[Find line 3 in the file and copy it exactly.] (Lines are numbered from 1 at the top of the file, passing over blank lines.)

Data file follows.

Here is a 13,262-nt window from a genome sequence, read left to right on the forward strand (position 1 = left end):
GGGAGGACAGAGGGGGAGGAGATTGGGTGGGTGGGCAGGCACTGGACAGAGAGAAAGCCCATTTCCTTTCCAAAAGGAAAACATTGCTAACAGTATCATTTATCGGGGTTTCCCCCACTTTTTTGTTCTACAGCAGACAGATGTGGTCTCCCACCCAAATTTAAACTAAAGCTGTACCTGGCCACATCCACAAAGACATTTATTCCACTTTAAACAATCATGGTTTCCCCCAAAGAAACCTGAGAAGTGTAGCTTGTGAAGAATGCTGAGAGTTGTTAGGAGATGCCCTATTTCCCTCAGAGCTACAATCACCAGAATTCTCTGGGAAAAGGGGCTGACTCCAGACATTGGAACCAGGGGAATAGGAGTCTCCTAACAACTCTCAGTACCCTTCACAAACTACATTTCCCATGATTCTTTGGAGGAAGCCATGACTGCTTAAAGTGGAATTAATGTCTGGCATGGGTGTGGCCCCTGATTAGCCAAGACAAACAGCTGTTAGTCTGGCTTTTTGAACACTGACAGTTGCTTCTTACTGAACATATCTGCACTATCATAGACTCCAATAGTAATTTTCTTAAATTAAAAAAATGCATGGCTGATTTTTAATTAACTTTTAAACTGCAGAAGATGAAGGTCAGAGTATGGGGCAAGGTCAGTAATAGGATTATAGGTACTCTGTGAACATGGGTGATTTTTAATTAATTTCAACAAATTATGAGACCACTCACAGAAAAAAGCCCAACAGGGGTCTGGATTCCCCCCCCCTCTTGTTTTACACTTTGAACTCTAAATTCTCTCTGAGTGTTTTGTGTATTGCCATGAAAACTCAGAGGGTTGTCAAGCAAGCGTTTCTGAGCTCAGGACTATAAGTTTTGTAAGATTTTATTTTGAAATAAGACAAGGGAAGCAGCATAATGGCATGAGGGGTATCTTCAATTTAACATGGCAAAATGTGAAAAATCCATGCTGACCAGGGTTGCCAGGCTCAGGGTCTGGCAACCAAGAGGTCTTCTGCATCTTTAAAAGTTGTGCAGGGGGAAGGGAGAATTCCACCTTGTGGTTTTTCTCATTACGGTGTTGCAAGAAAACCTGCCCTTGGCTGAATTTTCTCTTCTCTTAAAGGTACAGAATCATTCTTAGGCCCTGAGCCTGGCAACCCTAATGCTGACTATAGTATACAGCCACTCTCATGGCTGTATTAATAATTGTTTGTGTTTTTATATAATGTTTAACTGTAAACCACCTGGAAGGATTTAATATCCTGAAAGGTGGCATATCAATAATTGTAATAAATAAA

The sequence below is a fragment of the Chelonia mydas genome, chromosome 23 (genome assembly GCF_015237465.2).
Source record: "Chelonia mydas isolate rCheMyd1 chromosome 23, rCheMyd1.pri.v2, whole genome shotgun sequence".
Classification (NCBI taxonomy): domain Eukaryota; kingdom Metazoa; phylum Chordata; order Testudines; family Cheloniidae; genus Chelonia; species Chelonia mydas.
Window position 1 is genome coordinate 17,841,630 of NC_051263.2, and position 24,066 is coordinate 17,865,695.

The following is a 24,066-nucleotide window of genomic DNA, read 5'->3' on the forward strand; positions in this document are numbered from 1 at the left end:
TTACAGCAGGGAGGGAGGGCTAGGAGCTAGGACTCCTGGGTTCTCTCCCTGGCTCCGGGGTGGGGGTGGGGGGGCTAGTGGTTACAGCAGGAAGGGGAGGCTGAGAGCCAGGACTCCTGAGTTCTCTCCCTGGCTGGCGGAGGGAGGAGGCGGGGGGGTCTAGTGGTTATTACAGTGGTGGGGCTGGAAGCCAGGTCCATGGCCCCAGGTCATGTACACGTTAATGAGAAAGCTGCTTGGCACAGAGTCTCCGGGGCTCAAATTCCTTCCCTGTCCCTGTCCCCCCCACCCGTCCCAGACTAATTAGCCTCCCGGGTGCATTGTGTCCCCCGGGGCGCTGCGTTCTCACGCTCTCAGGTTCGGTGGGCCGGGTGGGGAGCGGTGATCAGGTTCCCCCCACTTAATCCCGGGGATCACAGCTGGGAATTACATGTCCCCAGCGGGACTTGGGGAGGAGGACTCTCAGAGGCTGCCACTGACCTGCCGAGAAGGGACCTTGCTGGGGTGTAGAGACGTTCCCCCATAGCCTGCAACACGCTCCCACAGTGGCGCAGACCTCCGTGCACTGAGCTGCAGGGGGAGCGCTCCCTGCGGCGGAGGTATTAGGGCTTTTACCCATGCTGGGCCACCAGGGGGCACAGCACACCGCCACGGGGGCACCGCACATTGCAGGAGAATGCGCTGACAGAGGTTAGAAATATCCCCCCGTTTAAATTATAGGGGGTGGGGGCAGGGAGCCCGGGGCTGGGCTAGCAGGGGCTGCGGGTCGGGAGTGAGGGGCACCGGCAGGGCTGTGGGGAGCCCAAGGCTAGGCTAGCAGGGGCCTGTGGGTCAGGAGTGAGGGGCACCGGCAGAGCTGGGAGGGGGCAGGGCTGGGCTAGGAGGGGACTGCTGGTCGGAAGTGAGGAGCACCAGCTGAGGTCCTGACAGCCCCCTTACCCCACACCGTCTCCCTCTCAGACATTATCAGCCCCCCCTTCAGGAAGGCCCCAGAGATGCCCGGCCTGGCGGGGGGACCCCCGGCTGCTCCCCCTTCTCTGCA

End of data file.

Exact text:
The sequence below is a fragment of the Chelonia mydas genome, chromosome 23 (genome assembly GCF_015237465.2).